There are a lot of good entries for this week’s flash fiction challenge. Now, IU readers get to pick their fave.
Remember, the winning entries will all be included in the next edition of the IU Flash Fiction Anthology.
Check out this week’s entries here. Make your decision, then use those share buttons at the bottom of the post to spread the word.
Voting polls close Thursday at 5 PM Pacific time.
Who wrote the best flash fiction entry this week?
Christian Adrian Brown (65%, 91 Votes)
AV Carden (14%, 19 Votes)
necwrites (9%, 12 Votes)
Dick C Waters (3%, 4 Votes)
Nelson Q. Lewis (3%, 4 Votes)
Rod Hall (1%, 2 Votes)
Ed Drury (1%, 2 Votes)
Morgan Winters (1%, 2 Votes)
Philip van Wulven (1%, 1 Votes)
Mathoska (1%, 1 Votes)
Helmy Parlente Kusuma (1%, 1 Votes)
Jessica (1%, 1 Votes)
SC Turnbull (0%, 0 Votes)
juliaproudwriter (0%, 0 Votes)
Pauline Creighton (0%, 0 Votes)
Total Voters: 140
NOTE: Entrants whose submissions exceed the 250 word limit are eliminated from the poll. ONE VOTE PER PERSON, please. Duplicate votes will be deleted. The results displayed above are unofficial until verified by administration.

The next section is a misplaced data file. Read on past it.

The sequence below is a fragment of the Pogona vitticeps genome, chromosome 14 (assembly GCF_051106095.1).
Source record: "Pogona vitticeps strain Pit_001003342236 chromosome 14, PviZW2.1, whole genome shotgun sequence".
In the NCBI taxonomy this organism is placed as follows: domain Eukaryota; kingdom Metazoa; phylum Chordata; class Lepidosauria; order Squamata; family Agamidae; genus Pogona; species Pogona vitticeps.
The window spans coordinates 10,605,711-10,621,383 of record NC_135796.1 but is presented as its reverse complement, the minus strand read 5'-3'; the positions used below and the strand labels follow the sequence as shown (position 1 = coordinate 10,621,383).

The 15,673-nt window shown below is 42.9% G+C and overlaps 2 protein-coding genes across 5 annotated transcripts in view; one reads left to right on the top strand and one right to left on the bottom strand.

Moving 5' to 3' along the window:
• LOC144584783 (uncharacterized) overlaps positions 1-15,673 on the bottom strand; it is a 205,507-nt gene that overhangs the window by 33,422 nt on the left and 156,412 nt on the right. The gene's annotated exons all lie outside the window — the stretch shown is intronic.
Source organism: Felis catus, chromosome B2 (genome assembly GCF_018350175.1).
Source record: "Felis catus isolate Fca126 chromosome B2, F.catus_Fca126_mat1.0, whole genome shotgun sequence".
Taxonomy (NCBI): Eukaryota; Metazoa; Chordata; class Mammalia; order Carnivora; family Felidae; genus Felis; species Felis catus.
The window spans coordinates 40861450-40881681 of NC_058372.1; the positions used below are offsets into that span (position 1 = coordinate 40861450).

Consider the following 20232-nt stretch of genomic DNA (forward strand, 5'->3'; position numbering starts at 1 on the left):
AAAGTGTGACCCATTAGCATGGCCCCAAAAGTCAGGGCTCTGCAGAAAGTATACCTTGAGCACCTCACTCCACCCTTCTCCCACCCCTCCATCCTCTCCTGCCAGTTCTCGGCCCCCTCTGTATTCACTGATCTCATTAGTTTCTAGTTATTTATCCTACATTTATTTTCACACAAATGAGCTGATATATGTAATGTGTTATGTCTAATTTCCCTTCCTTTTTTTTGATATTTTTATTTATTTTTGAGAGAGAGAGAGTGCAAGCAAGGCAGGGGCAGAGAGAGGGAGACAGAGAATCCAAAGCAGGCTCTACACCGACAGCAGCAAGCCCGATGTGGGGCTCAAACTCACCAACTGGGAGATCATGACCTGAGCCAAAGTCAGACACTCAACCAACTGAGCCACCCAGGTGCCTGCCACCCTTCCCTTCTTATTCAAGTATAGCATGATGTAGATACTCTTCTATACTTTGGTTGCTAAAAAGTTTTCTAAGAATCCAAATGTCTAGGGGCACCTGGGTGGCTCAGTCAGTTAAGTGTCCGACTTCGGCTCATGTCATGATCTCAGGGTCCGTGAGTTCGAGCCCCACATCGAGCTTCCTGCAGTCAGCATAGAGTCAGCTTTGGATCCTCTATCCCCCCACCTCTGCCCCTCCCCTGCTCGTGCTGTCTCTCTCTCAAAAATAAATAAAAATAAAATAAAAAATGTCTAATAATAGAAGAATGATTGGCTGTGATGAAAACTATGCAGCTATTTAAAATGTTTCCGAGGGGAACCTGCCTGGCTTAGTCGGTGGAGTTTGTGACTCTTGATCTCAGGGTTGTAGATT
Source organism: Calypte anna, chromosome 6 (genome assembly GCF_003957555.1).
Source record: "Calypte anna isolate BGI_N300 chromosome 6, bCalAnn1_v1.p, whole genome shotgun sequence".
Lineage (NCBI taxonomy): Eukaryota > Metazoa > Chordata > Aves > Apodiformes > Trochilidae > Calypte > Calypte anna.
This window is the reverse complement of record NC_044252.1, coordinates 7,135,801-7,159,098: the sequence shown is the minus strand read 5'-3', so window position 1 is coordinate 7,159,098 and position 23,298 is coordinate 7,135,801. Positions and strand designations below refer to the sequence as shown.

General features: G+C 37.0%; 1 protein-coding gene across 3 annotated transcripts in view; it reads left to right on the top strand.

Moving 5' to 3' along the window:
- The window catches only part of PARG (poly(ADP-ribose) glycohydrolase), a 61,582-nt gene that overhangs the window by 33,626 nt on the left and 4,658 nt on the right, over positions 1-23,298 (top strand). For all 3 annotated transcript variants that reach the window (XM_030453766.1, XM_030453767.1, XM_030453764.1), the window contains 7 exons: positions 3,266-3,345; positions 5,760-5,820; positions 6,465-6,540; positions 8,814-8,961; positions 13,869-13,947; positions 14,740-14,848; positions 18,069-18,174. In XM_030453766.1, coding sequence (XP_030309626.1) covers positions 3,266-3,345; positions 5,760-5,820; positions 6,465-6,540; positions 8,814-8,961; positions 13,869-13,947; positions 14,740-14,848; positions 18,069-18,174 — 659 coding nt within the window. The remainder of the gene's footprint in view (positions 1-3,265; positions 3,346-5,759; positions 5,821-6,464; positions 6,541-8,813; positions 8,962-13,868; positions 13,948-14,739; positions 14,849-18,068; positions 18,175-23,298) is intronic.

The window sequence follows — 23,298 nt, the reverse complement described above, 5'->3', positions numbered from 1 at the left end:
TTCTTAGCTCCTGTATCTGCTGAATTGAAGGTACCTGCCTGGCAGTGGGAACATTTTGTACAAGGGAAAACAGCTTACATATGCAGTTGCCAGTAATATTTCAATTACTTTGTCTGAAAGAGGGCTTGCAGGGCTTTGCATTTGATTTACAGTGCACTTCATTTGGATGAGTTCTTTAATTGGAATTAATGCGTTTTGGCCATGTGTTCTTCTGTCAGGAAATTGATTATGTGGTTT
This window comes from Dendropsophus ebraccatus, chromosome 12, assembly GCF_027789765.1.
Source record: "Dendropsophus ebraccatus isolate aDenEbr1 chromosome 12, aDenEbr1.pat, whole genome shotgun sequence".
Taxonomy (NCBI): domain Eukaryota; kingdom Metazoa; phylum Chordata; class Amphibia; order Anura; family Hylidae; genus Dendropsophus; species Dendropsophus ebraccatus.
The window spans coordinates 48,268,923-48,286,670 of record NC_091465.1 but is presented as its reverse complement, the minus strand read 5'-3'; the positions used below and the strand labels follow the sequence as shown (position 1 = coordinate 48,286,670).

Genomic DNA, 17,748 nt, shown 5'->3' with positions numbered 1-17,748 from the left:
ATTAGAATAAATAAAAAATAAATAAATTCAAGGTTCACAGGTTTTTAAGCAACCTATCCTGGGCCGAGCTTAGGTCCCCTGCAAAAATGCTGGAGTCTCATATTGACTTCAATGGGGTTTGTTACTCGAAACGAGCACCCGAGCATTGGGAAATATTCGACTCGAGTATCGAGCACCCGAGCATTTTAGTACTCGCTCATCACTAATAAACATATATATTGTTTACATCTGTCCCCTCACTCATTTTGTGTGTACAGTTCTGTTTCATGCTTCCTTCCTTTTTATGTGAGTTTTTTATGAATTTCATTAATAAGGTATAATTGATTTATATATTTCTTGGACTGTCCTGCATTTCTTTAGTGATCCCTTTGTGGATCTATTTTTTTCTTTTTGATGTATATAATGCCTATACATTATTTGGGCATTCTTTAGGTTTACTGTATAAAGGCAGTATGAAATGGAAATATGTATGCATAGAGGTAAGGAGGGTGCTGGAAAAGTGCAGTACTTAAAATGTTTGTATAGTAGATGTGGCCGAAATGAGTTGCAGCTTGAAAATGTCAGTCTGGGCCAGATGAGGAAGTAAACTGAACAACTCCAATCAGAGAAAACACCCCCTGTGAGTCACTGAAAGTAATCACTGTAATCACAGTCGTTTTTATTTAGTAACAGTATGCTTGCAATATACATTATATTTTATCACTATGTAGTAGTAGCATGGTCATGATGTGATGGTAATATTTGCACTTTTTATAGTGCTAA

Sometimes the obvious smacks you in the face. I hate it when that happens. But sometimes, lessons are learned where you least expect them. And surely enough, determining a house-selling strategy made me realize I had to change my philosophies when it came to selling my books.
My house is unique and custom-built. It’s in the wilderness, yet convenient to Spokane. It’s considered “green,” yet it’s not rustic. It’s luxurious, but it’s not outrageously expensive. When it went on the market, I knew it wouldn’t sell to anyone in the immediate area. It’s not for them. It’s perfect for city folk tired of the rat race. It’s for wildlife photographers and naturalists and outdoorsmen and retiring business executives and celebrities looking for complete privacy. It’s for a diverse, yet specialized, demographic.
After nearly a year on the market, there’d only been one showing. Why? Because putting a house up on the MLS (Multiple Listing Service), Zillow, and Trulia is like putting a book up on Amazon, Smashwords, and Barnes and Noble – and expecting that to be enough. Continue reading “What My House Taught Me About Selling Books”